result = 1 + 2
    span.message = f'Calculated: {result}'

You could use message to filter for related records, e.g. message like 'Hello%', but filtering on the span_name column is more efficient because it's indexed. Similarly, it's better to use span_name = 'Hello {name}' and attributes->>'name' = 'Alice' than message = 'Hello Alice'.

To allow efficiently filtering for related records, span names should be low cardinality, meaning they shouldn't vary too much. For example, this would be bad:

name = get_username()
logfire.info('Hello ' + name, name=name)

because now the span_name column will have a different value for every username. But this would be fine:

word = 'Goodbye' if leaving else 'Hello'
logfire.info(word + ' {name}', name=name)

because now the span_name column will only have two values ('Goodbye {name}' and 'Hello {name}') and it's both easier and more efficient to filter on span_name = 'Hello {name}' than span_name = '{word} {name}' and attributes->>'word' = 'Hello'.

You can use the _span_name argument when you want the span name to be different from the message template, e.g:

logfire.info('Hello {name}', name='world', _span_name='Hello')

This will set the span_name to 'Hello' and the message to 'Hello world'. Note that the _span_name argument starts with an underscore to distinguish it from attributes.

f-strings

Instead of this:

logfire.info('Hello {name}', name=name)

it's much more convenient to use an f-string to avoid repeating name three times:

logfire.info(f'Hello {name}')

Contrary to the previous section, this will work well in Python 3.11+ because Logfire will use special magic to both set the span_name to 'Hello {name}' and set the name attribute to the value of the name variable, so it's equivalent to the previous snippet. Here's what you need to know about this:

  • The feature is enabled by default in Python 3.11+. You can disable it with logfire.configure(inspect_arguments=False). You can also enable it in Python 3.9 and 3.10, but it's more likely to not work correctly.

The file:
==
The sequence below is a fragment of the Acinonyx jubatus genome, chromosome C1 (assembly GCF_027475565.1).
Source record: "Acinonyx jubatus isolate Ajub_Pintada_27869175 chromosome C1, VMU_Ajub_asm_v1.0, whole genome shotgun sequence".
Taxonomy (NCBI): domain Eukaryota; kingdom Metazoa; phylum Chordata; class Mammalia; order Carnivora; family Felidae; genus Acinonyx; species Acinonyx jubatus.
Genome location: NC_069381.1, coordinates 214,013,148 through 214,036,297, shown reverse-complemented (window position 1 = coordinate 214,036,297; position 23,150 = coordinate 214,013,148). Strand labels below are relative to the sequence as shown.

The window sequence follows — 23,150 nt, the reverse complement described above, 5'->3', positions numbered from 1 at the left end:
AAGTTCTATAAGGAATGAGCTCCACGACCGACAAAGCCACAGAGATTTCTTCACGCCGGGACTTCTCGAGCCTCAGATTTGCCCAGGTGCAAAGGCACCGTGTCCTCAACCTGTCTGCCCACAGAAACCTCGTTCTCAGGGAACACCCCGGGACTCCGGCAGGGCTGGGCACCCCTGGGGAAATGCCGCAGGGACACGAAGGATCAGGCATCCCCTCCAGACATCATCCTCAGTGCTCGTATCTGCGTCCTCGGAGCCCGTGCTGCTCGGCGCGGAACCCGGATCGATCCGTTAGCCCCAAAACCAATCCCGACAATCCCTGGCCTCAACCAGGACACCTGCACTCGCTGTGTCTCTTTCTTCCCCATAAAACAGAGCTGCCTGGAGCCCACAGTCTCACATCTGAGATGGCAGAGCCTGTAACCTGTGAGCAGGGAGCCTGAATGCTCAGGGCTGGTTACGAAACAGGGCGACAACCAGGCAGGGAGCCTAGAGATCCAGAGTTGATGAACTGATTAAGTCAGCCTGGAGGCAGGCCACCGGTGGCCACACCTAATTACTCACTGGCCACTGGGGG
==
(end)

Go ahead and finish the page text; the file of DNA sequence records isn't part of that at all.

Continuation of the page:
• Inspecting arguments is expected to always work under normal circumstances. The main caveat is that the source code must be available, so e.g. deploying only .pyc files will cause it to fail.
  • If inspecting arguments fails, you will get a warning, and the f-string argument will be treated as a normal string. This means you will get high-cardinality span names such as 'Hello Alice' and no name attribute, but the information won't be completely lost.
  • If inspecting arguments is enabled, then arguments will be inspected regardless of whether f-strings are being used. So if you write logfire.info('Hello {name}', name=name) and inspecting arguments fails, then you will still get a warning and 'Hello {name}' will be used as the message rather than formatting it.
  • The values inside f-strings are evaluated and formatted by Logfire a second time. This means you should avoid code like logfire.info(f'Hello {get_username()}') if get_username() (or the string conversion of whatever it returns) is expensive or has side effects.
  • The first argument must be an actual f-string. logfire.info(f'Hello {name}') will work, but message = f'Hello {name}'; logfire.info(message) will not, nor will logfire.info('Hello ' + name).
  • Inspecting arguments is cached so that the performance overhead of repeatedly inspecting the same f-string is minimal. However, there is a non-negligible overhead of parsing a large source file the first time arguments need to be inspected inside it. Either way, avoiding this overhead requires disabling inspecting arguments entirely, not merely avoiding f-strings.

Exceptions

The logfire.span context manager will automatically record any exceptions that cause it to exit, e.g:

import logfire

logfire.configure()

with logfire.span('This is a span'):
    raise ValueError('This is an error')

If you click on the span in the Live view, the panel on the right will have an 'Exception Traceback' tab:

Traceback in UI

Exceptions which are caught and not re-raised will not be recorded, e.g:

with logfire.span('This is a span'):
    try:
        raise ValueError('This is an acceptable error not worth recording')
    except ValueError:
        pass